The present invention is summarized in that a supplemental window and blind unit is adapted to be installed in a previously installed conventional window unit having a conventional frame, the frame having surfaces defining a window opening, the previously installed window also having an original sash and window pane closing the window opening. The supplemental window and blind unit includes a supplemental peripheral frame indepedent from the original sash, adapted to be attached to selected surfaces of the conventional frame and extending around the periphery of the window opening and interiorly spaced from the original window pane, the supplemental window frame having surfaces defining a framed window opening. A sash is attached to the supplemental frame in hinged relation and has open and closed positions. A supplemental window pane is mounted in the sash whereby the sash and supplemental window pane close the framed window opening when the sash is in its closed position. A window blind is attached to a selected part of one of the sash and the supplemental peripheral frame so that the window blind is supported between the supplemental window pane and the original window pane when the sash is in its closed position.

A primary object of the invention is to provide a supplemental window and blind unit for selectively controlling the radiant energy transmission characteristics of windows already installed in a building by providing a substantial insulating air space and an adjustable shading means within the air space.

A second object of the invention is to reduce air leakage through an opening in a building closed by an existing window.

A further object of the invention is to provide the advantages of a multiple-glazed window, utilizing a previously installed window and a supplemental window and blind unit spaced substantially inwardly from the previously installed window, with the blind being supported between the two windows and adjustable from the interior of the living space enclosed by the multi-glazed window.

Another object of the invention is to provide the advantages of a multiple-glazed window having a window blind enclosed between panes of the window, utilizing an existing window unit with a supplemental window and blind unit inwardly spaced from the original window and mounted within the existing window frame in substantially air-tight relation.

Yet another object of the invention is to provide a nondisruptive, quick, and economical means for upgrading conventional window units by providing an additional window pane, tightly sealed to the conventional window frame and substantially spaced interiorly from the conventional window pane, and a window blind contained between the old and the new window panes in the upgraded window.

Other objects, features, and advantages of the invention will be apparent from the following detailed description taken in conjunction with the accompanying drawings showing a preferred embodiment of a supplemental window and blind unit exemplifying the principles of the invention.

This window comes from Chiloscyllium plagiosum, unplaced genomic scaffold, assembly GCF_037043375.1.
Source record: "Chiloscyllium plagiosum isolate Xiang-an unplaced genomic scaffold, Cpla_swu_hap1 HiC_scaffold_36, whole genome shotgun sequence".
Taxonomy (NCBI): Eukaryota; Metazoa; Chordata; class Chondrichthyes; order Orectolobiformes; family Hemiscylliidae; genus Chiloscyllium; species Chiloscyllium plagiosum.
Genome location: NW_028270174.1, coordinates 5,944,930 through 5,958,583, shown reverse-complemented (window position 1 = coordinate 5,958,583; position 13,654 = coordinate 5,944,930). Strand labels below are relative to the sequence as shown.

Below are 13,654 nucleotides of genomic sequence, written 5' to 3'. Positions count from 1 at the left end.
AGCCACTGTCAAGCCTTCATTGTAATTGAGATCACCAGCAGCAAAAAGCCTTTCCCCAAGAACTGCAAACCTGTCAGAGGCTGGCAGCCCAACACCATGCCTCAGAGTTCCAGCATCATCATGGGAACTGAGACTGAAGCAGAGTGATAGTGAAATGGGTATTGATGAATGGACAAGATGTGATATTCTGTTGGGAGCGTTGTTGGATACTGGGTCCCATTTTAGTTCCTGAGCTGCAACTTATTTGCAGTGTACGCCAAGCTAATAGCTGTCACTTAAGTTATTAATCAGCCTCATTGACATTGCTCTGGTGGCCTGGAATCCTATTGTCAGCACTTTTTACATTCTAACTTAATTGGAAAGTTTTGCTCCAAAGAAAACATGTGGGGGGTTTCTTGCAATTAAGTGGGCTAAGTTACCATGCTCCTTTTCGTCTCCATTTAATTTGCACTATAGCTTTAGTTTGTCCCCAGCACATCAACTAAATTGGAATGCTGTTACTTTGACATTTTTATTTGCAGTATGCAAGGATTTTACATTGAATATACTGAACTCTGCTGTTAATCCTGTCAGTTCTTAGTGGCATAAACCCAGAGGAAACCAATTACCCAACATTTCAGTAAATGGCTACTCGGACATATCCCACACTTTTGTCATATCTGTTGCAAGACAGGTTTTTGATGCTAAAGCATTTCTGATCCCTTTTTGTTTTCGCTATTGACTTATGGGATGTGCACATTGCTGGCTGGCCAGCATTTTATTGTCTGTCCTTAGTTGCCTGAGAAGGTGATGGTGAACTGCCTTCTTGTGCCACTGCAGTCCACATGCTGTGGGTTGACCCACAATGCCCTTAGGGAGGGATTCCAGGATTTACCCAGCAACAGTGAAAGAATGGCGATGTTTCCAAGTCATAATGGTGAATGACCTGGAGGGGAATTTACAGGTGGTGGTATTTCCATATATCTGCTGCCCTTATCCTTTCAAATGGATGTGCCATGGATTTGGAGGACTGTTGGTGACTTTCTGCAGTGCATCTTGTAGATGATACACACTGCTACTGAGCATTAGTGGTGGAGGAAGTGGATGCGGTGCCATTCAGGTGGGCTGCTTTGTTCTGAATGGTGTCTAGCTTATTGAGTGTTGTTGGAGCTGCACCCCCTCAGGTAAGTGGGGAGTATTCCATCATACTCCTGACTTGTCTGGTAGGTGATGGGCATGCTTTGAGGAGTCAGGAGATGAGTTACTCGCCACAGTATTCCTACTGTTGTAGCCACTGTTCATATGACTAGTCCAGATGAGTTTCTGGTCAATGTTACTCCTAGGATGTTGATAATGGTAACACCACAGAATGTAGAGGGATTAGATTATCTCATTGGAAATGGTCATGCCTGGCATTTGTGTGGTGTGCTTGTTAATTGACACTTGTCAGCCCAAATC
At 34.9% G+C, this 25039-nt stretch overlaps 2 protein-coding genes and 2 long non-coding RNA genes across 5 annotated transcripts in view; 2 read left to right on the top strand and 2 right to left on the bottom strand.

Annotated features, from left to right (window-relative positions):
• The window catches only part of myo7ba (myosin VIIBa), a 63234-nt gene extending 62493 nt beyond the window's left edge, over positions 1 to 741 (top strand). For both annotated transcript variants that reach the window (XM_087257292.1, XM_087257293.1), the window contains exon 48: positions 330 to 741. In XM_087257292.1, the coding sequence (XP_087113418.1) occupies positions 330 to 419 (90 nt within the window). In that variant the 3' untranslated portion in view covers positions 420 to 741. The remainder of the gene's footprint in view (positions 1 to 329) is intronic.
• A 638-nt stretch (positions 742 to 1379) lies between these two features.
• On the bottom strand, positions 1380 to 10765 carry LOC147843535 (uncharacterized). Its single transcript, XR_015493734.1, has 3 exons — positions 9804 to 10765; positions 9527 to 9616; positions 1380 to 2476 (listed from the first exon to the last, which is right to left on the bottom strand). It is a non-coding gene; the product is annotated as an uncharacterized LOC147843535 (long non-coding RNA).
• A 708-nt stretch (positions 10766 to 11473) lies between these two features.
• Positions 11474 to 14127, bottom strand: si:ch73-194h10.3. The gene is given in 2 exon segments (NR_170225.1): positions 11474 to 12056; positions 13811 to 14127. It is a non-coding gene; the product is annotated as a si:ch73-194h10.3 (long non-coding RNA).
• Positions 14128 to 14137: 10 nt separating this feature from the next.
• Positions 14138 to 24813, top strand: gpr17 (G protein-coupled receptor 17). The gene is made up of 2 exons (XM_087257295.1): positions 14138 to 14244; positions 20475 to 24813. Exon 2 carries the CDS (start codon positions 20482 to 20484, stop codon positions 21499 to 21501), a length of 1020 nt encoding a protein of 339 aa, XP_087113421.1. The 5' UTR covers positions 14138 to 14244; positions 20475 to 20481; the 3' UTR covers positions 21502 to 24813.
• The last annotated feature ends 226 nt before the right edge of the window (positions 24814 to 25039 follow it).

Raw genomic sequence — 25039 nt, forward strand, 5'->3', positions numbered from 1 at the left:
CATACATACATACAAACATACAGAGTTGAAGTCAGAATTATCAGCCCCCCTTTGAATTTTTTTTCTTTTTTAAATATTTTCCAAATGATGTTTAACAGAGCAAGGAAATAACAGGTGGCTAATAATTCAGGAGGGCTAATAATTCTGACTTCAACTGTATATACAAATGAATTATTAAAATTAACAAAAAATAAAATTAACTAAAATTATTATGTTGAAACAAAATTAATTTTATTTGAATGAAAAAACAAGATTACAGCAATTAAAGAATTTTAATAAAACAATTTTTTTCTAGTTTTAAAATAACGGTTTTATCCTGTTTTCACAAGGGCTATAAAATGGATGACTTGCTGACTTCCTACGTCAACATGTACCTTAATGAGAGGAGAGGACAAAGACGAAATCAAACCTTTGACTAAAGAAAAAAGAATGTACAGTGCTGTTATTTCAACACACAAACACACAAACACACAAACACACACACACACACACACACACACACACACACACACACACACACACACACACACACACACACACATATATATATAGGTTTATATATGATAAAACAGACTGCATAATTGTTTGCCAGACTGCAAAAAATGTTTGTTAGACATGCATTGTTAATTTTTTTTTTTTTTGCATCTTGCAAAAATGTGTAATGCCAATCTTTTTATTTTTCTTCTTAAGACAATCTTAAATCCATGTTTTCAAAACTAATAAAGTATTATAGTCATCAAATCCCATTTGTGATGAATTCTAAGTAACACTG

BRIEF DESCRIPTION OF THE DRAWINGS

In the drawings:

FIG. 1 is a perspective view of a supplemental window and blind unit made in accord with the invention and installed in a window.

FIG. 2 is a perspective view of the supplemental window and blind unit shown in FIG. 1, with the supplemental pane in the open position.

FIG. 3 is a cross-sectional view of the supplemental window and blind unit of the invention, taken along section lines 3--3 of FIG. 1.

FIG. 4 is a cross-sectional view of a broken away part of the supplemental window and blind unit of the invention taken along section lines 4--4 of FIG. 1.

FIG. 5 is a perspective view of a supplemental window and blind unit made in accord with the invention, including a ventilation access panel.

FIG. 6 is a cross-sectional view of the supplemental window and blind unit shown in FIG. 5, taken along section lines 6--6 of FIG. 5.

DETAILED DESCRIPTION OF THE PREFERRED EMBODIMENT

Referring more particularly to the drawings, wherein like numbers refer to like parts, FIGS. 1 and 2 illustrate a preferred embodiment of the novel supplemental window and blind unit of the invention, shown generally at 10. The supplemental window and blind unit 10 is adapted to be installed on the interior side of almost any conventional, previously installed window unit, such as the double hung conventional window unit shown at 13 in FIG. 6 and the non-opening conventional window unit shown at 15 in FIGS. 2, 3, and 4. Typically such conventional window units have an interior side 17 and an exterior side 19, a conventional frame 11, with a sill 12, opposed jambs 14, and a head member 16, as shown, corresponding parts of conventional windows 13 and 15 being given like numbers. The conventional frame 11 is installed in an opening in a wall 18 having an interior side 20 and an exterior side 22, so that the frame 11 and all of its parts have interiorly and exteriorly facing surfaces.

Surfaces of the conventional frame 11 define a window opening 24. The window opening 24 is closed by at least one original window pane 26 set in an original sash 27. For the purposes of this disclosure "original sash" shall be understood to include both movable and fixed window pane-holding frame members. The supplemental window and blind unit 10 of the invention will be utilized on the interior side of previously installed window units 13, 15 having one or more original window panes 26. In such conventional window units 13, 15, the original sash 27 may be weather-tight, but will frequently be inadequately equipped with weather stripping or may have warped with time, leading to undesirable air exchange between the exterior and interior sides of the window. It is generally expected that such conventional window units 13, 15 would be single-glazed, having only one original window pane 26. However, the supplemental window and blind unit 10 of the invention may be beneficially installed with conventional windows having two or more original window panes 26.